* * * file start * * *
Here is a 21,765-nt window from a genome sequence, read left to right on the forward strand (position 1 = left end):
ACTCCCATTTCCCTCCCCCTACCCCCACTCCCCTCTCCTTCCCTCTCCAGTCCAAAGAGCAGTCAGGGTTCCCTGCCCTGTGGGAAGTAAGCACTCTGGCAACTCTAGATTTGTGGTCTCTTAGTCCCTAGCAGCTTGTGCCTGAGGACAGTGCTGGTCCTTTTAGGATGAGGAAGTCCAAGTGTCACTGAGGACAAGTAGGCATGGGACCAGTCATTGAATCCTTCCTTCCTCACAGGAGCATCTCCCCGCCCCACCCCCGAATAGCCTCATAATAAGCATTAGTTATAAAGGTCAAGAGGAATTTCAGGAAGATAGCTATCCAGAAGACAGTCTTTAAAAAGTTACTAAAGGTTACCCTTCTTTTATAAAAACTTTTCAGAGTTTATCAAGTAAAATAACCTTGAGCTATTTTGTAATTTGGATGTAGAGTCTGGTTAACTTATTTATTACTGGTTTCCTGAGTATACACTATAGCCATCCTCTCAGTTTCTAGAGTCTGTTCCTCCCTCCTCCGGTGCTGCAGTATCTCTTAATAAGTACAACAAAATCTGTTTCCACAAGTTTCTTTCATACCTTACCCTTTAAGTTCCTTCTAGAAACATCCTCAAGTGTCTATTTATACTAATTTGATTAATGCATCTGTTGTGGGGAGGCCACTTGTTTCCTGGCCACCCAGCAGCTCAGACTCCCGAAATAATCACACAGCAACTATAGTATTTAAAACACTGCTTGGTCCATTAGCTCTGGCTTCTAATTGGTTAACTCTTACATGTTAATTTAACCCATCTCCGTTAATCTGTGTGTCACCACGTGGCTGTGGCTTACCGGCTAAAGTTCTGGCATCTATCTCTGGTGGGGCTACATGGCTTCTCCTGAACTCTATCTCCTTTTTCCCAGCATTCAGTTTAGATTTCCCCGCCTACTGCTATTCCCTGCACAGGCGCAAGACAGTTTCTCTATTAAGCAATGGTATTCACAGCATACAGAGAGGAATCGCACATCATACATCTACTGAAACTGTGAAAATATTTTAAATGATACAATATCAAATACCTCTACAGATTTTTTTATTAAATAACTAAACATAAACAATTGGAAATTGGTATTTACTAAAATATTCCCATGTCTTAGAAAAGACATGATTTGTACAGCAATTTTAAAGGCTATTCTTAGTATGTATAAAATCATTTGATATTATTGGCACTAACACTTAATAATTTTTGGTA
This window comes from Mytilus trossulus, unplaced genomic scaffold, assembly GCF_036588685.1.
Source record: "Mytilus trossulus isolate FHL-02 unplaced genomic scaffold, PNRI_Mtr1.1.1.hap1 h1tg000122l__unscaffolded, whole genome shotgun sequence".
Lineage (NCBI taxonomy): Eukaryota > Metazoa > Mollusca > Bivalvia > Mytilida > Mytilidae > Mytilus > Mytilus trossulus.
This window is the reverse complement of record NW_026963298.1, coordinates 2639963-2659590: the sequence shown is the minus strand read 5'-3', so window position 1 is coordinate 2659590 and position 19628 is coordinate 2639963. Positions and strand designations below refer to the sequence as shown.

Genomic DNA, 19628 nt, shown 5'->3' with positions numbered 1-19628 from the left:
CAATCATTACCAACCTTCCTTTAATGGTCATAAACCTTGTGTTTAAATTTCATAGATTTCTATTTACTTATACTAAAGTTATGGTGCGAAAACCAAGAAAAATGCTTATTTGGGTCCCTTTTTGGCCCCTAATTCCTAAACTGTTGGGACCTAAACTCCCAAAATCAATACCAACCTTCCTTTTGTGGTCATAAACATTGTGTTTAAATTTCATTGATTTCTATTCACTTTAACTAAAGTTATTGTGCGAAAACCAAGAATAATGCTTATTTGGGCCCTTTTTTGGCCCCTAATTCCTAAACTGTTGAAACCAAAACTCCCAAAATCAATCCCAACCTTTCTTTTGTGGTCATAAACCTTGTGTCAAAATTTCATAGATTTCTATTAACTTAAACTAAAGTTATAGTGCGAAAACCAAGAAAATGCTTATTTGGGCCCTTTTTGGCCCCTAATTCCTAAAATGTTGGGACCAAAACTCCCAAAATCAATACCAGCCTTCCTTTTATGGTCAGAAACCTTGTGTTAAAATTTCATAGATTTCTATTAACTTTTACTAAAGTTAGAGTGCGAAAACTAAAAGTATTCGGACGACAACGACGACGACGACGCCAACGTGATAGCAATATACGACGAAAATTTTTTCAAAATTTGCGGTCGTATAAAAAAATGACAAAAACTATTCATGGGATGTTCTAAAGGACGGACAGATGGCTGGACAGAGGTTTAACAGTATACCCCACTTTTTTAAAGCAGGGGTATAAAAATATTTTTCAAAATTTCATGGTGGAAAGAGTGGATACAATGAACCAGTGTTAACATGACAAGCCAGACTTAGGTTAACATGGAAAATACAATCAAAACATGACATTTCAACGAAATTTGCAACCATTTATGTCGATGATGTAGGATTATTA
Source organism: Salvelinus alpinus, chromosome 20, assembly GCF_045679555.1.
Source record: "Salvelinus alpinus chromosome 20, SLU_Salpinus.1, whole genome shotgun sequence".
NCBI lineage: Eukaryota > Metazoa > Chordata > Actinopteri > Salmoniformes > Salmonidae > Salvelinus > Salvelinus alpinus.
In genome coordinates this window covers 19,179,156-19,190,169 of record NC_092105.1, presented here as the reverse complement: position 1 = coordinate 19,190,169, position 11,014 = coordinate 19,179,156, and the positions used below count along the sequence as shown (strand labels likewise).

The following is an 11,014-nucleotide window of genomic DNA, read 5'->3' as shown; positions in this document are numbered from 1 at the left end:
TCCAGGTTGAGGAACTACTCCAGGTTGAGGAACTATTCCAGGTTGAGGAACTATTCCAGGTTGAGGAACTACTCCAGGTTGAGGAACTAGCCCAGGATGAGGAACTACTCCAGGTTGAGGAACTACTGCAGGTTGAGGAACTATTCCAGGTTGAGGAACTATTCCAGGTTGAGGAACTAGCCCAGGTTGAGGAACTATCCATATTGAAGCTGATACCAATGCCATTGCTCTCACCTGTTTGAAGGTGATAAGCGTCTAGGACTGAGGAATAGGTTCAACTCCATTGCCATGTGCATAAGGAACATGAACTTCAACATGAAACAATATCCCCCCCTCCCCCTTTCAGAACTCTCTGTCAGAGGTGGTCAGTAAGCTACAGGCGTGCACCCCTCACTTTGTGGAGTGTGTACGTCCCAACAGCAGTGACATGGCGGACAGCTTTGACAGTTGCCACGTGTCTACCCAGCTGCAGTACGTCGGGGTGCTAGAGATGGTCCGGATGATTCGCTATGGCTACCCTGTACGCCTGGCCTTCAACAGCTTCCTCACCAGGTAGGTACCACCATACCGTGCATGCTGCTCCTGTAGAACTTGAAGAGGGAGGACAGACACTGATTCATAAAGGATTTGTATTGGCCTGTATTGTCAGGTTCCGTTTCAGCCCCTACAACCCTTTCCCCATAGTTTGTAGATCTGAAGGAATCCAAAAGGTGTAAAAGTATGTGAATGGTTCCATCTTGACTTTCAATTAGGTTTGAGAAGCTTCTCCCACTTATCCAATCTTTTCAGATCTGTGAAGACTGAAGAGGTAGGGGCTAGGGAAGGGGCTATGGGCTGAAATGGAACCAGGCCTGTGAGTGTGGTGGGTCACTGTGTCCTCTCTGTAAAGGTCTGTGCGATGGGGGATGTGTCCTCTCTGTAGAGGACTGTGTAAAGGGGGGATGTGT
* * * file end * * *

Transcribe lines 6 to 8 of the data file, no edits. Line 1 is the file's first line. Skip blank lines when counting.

This window is the reverse complement of record NW_026963298.1, coordinates 2639963-2659590: the sequence shown is the minus strand read 5'-3', so window position 1 is coordinate 2659590 and position 19628 is coordinate 2639963. Positions and strand designations below refer to the sequence as shown.

Genomic DNA, 19628 nt, shown 5'->3' with positions numbered 1-19628 from the left:
CAATCATTACCAACCTTCCTTTAATGGTCATAAACCTTGTGTTTAAATTTCATAGATTTCTATTTACTTATACTAAAGTTATGGTGCGAAAACCAAGAAAAATGCTTATTTGGGTCCCTTTTTGGCCCCTAATTCCTAAACTGTTGGGACCTAAACTCCCAAAATCAATACCAACCTTCCTTTTGTGGTCATAAACATTGTGTTTAAATTTCATTGATTTCTATTCACTTTAACTAAAGTTATTGTGCGAAAACCAAGAATAATGCTTATTTGGGCCCTTTTTTGGCCCCTAATTCCTAAACTGTTGAAACCAAAACTCCCAAAATCAATCCCAACCTTTCTTTTGTGGTCATAAACCTTGTGTCAAAATTTCATAGATTTCTATTAACTTAAACTAAAGTTATAGTGCGAAAACCAAGAAAATGCTTATTTGGGCCCTTTTTGGCCCCTAATTCCTAAAATGTTGGGACCAAAACTCCCAAAATCAATACCAGCCTTCCTTTTATGGTCAGAAACCTTGTGTTAAAATTTCATAGATTTCTATTAACTTTTACTAAAGTTAGAGTGCGAAAACTAAAAGTATTCGGACGACAACGACGACGACGACGCCAACGTGATAGCAATATACGACGAAAATTTTTTCAAAATTTGCGGTCGTATAAAAAAATGACAAAAACTATTCATGGGATGTTCTAAAGGACGGACAGATGGCTGGACAGAGGTTTAACAGTATACCCCACTTTTTTAAAGCAGGGGTATAAAAATATTTTTCAAAATTTCATGGTGGAAAGAGTGGATACAATGAACCAGTGTTAACATGACAAGCCAGACTTAGGTTAACATGGAAAATACAATCAAAACATGACATTTCAACGAAATTTGCAACCATTTATGTCGATGATGTAGGATTATTA